ON CAMPUS A look at the area college sports scene

Tuesday, September 11, 2012

Kyle Casey gone in Harvard cheating scandal?

This surprising story, which also may mean discipline for Harvard football players comes from
Kyle Casey

Harvard senior co-captain Kyle Casey plans to withdraw from school and is likely to miss the entire 2012-13 season after being implicated in a widespread academic cheating scandal, multiple sources told With Harvard's fall registration deadline looming Tuesday, Casey faced the decision of whether to withdraw in order to attempt to preserve his final year of eligibility.

On Aug. 30, Harvard College announced in a letter that its administrative board was investigating allegations that approximately 125 undergraduates "may have committed acts of academic dishonesty, ranging from inappropriate collaboration to outright plagiarism, on a take-home final exam." The exam was for Government 1310: Introduction to Congress, a spring 2012 class with an enrollment of 279. Sources said that Casey and at least one other men's basketball player are among a group of athletes and non-athletes whose cases are pending review. The first-team all-Ivy League forward is facing a charge of academic dishonesty that could carry a one-year suspension from school.

Neither Harvard coach Tommy Amaker nor Casey returned calls or messages from SI requesting comment on Monday night. According to sources, Casey had the option of enrolling for the fall 2012 semester and fighting the allegations, but risked losing his final season of Ivy League eligibility if the administrative board did not rule in his favor. By withdrawing for two semesters, Casey is leaving the door open for re-admission to Harvard -- and a return to the basketball team -- in 2013-14 once his case is settled. This March, with Casey averaging a team-high 11.4 points per game, the Amaker-led Crimson won their first-ever Ivy League title and reached their first NCAA tournament since 1946.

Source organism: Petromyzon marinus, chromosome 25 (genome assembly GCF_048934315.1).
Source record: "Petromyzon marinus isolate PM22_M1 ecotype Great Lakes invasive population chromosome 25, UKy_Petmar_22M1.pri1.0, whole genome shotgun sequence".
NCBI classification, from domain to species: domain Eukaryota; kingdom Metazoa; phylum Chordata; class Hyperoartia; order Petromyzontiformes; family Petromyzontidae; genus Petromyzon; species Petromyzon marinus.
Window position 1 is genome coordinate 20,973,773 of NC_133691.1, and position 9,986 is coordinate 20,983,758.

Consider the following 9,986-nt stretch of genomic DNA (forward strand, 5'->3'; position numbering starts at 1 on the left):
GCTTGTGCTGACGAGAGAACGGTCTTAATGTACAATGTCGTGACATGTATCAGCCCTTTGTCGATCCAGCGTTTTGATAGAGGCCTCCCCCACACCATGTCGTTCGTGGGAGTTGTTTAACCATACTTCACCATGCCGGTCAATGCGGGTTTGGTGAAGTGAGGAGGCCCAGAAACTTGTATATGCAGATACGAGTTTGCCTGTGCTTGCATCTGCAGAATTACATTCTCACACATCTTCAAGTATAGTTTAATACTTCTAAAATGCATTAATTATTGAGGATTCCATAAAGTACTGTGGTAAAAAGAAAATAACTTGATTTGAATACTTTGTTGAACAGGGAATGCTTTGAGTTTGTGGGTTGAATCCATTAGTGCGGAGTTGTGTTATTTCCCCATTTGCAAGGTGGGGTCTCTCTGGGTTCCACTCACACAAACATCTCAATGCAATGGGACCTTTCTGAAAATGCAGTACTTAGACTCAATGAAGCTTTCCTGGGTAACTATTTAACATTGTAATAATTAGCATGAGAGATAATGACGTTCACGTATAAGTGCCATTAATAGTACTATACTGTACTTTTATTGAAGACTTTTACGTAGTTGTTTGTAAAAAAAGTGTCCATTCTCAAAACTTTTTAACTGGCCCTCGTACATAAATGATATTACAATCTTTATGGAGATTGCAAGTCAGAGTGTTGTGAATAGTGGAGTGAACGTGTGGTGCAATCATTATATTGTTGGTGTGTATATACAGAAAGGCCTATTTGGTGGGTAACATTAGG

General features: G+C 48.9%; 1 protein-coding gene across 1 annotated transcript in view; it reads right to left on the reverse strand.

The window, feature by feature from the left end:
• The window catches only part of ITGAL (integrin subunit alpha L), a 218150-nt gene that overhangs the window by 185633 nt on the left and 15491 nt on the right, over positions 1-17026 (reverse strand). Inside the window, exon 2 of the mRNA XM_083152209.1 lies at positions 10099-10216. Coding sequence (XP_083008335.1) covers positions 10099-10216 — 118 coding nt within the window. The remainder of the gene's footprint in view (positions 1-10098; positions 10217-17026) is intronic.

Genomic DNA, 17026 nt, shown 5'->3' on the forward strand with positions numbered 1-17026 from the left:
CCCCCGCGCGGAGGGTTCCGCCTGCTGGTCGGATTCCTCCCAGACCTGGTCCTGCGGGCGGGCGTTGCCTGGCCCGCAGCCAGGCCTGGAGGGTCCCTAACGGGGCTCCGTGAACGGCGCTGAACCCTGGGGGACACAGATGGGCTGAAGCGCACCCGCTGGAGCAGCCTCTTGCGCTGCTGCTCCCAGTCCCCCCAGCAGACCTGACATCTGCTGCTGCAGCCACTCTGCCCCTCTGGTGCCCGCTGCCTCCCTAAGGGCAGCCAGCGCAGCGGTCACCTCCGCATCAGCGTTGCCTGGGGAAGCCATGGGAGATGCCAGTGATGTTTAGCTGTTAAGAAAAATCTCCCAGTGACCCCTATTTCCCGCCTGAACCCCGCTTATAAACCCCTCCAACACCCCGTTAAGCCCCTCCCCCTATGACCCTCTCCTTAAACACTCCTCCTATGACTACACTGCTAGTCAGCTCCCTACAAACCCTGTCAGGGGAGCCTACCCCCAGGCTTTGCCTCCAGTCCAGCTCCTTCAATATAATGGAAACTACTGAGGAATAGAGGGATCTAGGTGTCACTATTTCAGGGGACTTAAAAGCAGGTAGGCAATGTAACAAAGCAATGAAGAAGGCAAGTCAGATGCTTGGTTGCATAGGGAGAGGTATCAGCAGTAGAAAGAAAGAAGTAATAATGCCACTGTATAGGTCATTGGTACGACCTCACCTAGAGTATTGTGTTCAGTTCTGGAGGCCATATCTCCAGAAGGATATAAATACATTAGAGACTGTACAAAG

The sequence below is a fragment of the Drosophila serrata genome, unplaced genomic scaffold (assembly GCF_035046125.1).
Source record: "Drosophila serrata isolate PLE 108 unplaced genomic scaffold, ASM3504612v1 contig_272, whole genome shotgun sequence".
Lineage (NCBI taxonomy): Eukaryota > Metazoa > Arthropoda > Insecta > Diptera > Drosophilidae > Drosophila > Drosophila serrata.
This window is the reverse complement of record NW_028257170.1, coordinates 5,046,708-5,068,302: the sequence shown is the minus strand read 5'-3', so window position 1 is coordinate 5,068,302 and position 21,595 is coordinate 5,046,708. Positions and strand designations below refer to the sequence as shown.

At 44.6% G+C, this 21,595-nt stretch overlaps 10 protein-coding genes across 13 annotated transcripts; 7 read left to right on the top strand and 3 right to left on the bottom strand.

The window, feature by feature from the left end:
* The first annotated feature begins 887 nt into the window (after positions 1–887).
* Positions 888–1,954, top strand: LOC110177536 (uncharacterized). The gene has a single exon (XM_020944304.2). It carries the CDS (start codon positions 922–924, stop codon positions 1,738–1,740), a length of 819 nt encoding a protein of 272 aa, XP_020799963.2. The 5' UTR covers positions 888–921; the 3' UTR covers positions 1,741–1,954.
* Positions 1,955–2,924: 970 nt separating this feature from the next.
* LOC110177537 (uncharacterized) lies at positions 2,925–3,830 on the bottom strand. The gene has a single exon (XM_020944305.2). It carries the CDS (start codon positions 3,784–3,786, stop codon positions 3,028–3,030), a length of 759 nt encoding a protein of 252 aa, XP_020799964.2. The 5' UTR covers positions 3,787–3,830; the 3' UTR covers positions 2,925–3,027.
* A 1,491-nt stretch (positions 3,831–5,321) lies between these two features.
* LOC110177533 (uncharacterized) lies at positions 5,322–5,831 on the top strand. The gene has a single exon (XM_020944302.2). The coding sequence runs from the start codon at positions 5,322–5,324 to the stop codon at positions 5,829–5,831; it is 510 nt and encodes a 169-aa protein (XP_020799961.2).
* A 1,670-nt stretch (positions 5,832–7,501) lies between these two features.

In an Aug. 31 story in the New York Times, Harvard's dean of undergraduate education, Jay Harris, said that the alleged cheating scandal is "unprecedented in its scope and magnitude." The Harvard Crimson reported this week that the school's football team was bracing for potential lineup changes due to players being implicated in the scandal.
Harvard, which has won at least 20 games in each of Amaker's past three seasons -- including a 26-5 record in 2011-12 -- is the early favorite to repeat as Ivy League champion next season. Casey, a former two-star recruit from Medway, Mass., who also considered attending Stanford and Vanderbilt, was the Crimson's top returning scorer and rebounder, but it appears that his college career has been put on hold.

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